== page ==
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Fetal Alcohol Syndrome: An Epidemic (Part I)

Pediatric Article   (7,444 Views 4 Replies 618 Words)

TheCommuter has 10 years experience as a BSN, RN and specializes in Case mgmt., rehab, (CRRN), LTC & psych.

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Fetal alcohol syndrome has been a widely known danger associated with maternal drinking for more than forty years. It is also the most common cause of preventable mental retardation in the United States. The intended purpose of this two-part essay is to examine the silent epidemic that is better known as fetal alcohol syndrome.

Fetal Alcohol Syndrome: An Epidemic (Part I)

Alcohol exposure damages the central nervous system and peripheral nervous system of the developing fetus in an irreversibly destructive manner. Fetal alcohol syndrome is a notable pattern of birth defects caused by maternal ingestion of alcohol during pregnancy. The telltale facial features, small head, growth impediments, and behavioral problems are all the result of alcohol that has traveled across the placenta during prenatal development.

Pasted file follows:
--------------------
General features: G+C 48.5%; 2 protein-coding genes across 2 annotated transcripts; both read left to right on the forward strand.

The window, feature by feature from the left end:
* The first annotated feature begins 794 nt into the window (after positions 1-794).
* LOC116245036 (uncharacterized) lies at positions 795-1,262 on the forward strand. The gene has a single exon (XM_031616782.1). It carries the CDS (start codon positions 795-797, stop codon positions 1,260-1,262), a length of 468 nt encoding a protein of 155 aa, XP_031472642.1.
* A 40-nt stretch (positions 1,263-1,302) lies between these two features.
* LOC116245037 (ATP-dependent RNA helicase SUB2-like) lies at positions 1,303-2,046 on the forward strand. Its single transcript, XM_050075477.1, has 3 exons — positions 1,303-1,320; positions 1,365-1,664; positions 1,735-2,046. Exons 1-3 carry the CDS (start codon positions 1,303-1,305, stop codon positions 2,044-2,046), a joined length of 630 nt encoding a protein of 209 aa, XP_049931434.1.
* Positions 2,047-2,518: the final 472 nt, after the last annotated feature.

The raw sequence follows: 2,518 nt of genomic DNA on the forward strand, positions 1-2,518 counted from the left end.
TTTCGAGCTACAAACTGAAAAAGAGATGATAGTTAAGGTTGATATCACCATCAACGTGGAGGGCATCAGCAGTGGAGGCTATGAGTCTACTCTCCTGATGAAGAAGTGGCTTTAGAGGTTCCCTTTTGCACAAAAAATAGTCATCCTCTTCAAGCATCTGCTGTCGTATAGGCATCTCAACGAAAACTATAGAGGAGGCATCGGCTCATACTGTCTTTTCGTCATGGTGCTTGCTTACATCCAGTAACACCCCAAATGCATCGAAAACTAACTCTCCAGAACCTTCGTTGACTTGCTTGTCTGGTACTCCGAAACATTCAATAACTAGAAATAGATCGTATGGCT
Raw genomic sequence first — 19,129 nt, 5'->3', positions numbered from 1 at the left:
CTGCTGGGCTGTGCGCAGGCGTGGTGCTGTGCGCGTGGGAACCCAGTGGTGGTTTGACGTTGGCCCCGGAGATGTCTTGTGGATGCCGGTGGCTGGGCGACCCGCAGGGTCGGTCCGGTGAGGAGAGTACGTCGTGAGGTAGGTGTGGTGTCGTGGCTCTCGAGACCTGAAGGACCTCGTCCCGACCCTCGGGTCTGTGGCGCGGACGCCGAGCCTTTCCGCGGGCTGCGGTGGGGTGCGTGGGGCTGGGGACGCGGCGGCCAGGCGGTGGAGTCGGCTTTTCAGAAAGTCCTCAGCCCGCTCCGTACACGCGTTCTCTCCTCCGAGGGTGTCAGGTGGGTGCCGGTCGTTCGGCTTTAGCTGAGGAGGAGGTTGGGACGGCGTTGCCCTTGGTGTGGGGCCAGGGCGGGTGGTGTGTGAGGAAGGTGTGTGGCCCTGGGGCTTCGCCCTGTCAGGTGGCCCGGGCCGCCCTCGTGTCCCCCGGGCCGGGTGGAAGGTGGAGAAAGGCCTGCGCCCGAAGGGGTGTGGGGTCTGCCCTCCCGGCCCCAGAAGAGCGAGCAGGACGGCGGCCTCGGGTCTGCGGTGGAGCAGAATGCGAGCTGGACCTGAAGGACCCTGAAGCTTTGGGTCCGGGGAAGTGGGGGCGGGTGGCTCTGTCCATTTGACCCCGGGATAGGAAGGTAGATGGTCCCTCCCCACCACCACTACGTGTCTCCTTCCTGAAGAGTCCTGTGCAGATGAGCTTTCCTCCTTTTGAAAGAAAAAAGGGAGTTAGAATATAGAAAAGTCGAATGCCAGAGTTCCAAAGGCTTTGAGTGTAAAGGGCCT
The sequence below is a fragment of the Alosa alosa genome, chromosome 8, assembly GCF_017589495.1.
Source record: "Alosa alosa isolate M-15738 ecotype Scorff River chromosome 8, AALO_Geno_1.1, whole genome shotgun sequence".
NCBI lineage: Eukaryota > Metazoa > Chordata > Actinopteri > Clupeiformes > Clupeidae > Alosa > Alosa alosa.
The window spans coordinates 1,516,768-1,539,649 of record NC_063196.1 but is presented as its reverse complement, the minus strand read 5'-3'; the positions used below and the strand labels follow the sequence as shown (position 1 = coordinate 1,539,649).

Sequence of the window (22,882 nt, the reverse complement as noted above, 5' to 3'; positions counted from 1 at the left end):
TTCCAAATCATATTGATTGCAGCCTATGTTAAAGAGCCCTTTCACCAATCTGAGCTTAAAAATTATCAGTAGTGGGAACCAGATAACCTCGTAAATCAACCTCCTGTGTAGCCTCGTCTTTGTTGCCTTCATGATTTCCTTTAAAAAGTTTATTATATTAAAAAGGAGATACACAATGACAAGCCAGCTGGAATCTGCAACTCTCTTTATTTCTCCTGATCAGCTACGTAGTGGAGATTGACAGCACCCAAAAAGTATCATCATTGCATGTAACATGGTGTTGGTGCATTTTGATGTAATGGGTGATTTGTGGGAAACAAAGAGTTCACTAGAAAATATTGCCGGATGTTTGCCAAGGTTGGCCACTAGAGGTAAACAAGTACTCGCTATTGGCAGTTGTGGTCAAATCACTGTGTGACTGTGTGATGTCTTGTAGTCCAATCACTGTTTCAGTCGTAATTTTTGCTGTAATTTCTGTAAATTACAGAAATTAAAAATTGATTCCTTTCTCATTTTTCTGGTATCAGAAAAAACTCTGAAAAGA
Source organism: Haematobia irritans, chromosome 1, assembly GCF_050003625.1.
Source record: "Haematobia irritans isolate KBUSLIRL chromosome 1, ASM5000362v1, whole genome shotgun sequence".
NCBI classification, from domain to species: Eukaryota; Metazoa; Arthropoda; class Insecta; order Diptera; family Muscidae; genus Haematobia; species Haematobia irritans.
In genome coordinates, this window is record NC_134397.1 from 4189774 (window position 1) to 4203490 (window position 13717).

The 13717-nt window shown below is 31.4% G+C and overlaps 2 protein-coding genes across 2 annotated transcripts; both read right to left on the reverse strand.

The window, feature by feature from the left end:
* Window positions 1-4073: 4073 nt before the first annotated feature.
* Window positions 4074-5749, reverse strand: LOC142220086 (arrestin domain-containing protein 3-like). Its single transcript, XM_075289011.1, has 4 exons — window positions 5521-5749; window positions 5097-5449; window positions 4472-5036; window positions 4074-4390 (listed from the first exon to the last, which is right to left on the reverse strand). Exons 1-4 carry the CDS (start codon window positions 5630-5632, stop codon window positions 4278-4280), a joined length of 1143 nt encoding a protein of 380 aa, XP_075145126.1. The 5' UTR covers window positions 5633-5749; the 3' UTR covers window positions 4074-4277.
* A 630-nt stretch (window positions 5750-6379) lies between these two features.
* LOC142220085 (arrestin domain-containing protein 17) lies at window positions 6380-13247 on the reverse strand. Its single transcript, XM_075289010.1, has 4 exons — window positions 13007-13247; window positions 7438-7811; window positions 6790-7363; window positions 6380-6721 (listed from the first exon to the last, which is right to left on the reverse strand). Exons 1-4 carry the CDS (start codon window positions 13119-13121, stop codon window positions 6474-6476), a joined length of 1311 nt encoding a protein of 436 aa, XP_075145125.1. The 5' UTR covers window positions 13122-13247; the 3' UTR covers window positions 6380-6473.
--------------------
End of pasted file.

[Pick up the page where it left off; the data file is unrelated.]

The three dominant facial features associated with fetal alcohol syndrome are a thin upper lip, short palpebral fissures (decreased eye width), and a smooth or flat philtrum (the vertical groove between the upper lip and the nose). Other signs may include a flat midface, an upturned nose, flat nasal bridge, underdeveloped ears, drooped eyelids, and epicanthic folds. These facial features tend to become less noticeable as the child ages. Other signs of fetal alcohol syndrome include small head size, stunted growth, mental retardation, cardiac and renal abnormalities, vision problems, and poor impulse control.

Children who lack the telltale facial signs might be diagnosed with fetal alcohol effects, which is a range of signs and symptoms seen in children who have had mild exposure to alcohol during prenatal development. Children diagnosed with fetal alcohol effects often have normal IQs and usually do not have any of the facial features seen with full-blown fetal alcohol syndrome. However, these children have issues with impulse control, judgment, social cues, and a whole host of other problems related to brain damage.

Unfortunately, fetal alcohol syndrome has no cure, and the effects are lifelong. There are no reliable global figures on fetal alcohol syndrome, but a 2005 U.S. study estimated a global rate of about 1 per 1000 live births (Hanson, 2011). Moreover, this affliction leads to profound costs to society. An American study, published in the American Medical Journal, did its best to estimate the total U.S. social costs--loss of productivity, lifelong medical care, rehabilitation expenses--and came up with the staggering figure of $4 billion--in 1998 dollars (Hanson, 2011).